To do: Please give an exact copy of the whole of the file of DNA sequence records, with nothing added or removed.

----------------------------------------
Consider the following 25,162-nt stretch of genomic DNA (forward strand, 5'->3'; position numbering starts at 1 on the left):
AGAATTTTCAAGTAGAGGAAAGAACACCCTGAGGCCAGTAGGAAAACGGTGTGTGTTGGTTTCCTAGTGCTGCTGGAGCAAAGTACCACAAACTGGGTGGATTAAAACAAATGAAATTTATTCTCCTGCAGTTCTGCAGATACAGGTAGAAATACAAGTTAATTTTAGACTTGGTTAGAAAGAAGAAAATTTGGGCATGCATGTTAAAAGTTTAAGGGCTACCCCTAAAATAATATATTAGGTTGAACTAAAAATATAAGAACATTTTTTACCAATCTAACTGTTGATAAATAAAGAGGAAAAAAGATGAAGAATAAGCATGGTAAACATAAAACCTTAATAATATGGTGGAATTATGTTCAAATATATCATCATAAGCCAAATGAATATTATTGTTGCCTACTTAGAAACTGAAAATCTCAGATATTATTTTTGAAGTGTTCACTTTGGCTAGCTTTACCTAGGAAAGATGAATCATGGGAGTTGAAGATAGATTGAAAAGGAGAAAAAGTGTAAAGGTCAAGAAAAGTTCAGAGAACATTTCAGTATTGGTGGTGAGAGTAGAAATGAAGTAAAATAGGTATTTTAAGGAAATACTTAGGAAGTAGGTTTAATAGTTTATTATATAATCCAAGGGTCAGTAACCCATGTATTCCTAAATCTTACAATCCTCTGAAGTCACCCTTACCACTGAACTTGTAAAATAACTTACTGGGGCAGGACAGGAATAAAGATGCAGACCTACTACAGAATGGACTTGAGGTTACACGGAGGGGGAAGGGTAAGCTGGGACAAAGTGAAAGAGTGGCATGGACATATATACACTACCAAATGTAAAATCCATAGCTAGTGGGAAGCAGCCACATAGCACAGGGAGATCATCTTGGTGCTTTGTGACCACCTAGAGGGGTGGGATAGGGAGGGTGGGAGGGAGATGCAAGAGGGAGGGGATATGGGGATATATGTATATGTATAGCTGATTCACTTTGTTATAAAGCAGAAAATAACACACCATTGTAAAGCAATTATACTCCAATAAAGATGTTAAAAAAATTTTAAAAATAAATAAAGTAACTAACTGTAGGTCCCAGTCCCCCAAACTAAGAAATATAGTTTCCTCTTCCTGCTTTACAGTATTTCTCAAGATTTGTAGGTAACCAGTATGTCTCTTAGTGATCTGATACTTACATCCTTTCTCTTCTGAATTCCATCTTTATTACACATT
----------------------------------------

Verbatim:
Consider the following 25,162-nt stretch of genomic DNA (forward strand, 5'->3'; position numbering starts at 1 on the left):
AGAATTTTCAAGTAGAGGAAAGAACACCCTGAGGCCAGTAGGAAAACGGTGTGTGTTGGTTTCCTAGTGCTGCTGGAGCAAAGTACCACAAACTGGGTGGATTAAAACAAATGAAATTTATTCTCCTGCAGTTCTGCAGATACAGGTAGAAATACAAGTTAATTTTAGACTTGGTTAGAAAGAAGAAAATTTGGGCATGCATGTTAAAAGTTTAAGGGCTACCCCTAAAATAATATATTAGGTTGAACTAAAAATATAAGAACATTTTTTACCAATCTAACTGTTGATAAATAAAGAGGAAAAAAGATGAAGAATAAGCATGGTAAACATAAAACCTTAATAATATGGTGGAATTATGTTCAAATATATCATCATAAGCCAAATGAATATTATTGTTGCCTACTTAGAAACTGAAAATCTCAGATATTATTTTTGAAGTGTTCACTTTGGCTAGCTTTACCTAGGAAAGATGAATCATGGGAGTTGAAGATAGATTGAAAAGGAGAAAAAGTGTAAAGGTCAAGAAAAGTTCAGAGAACATTTCAGTATTGGTGGTGAGAGTAGAAATGAAGTAAAATAGGTATTTTAAGGAAATACTTAGGAAGTAGGTTTAATAGTTTATTATATAATCCAAGGGTCAGTAACCCATGTATTCCTAAATCTTACAATCCTCTGAAGTCACCCTTACCACTGAACTTGTAAAATAACTTACTGGGGCAGGACAGGAATAAAGATGCAGACCTACTACAGAATGGACTTGAGGTTACACGGAGGGGGAAGGGTAAGCTGGGACAAAGTGAAAGAGTGGCATGGACATATATACACTACCAAATGTAAAATCCATAGCTAGTGGGAAGCAGCCACATAGCACAGGGAGATCATCTTGGTGCTTTGTGACCACCTAGAGGGGTGGGATAGGGAGGGTGGGAGGGAGATGCAAGAGGGAGGGGATATGGGGATATATGTATATGTATAGCTGATTCACTTTGTTATAAAGCAGAAAATAACACACCATTGTAAAGCAATTATACTCCAATAAAGATGTTAAAAAAATTTTAAAAATAAATAAAGTAACTAACTGTAGGTCCCAGTCCCCCAAACTAAGAAATATAGTTTCCTCTTCCTGCTTTACAGTATTTCTCAAGATTTGTAGGTAACCAGTATGTCTCTTAGTGATCTGATACTTACATCCTTTCTCTTCTGAATTCCATCTTTATTACACATT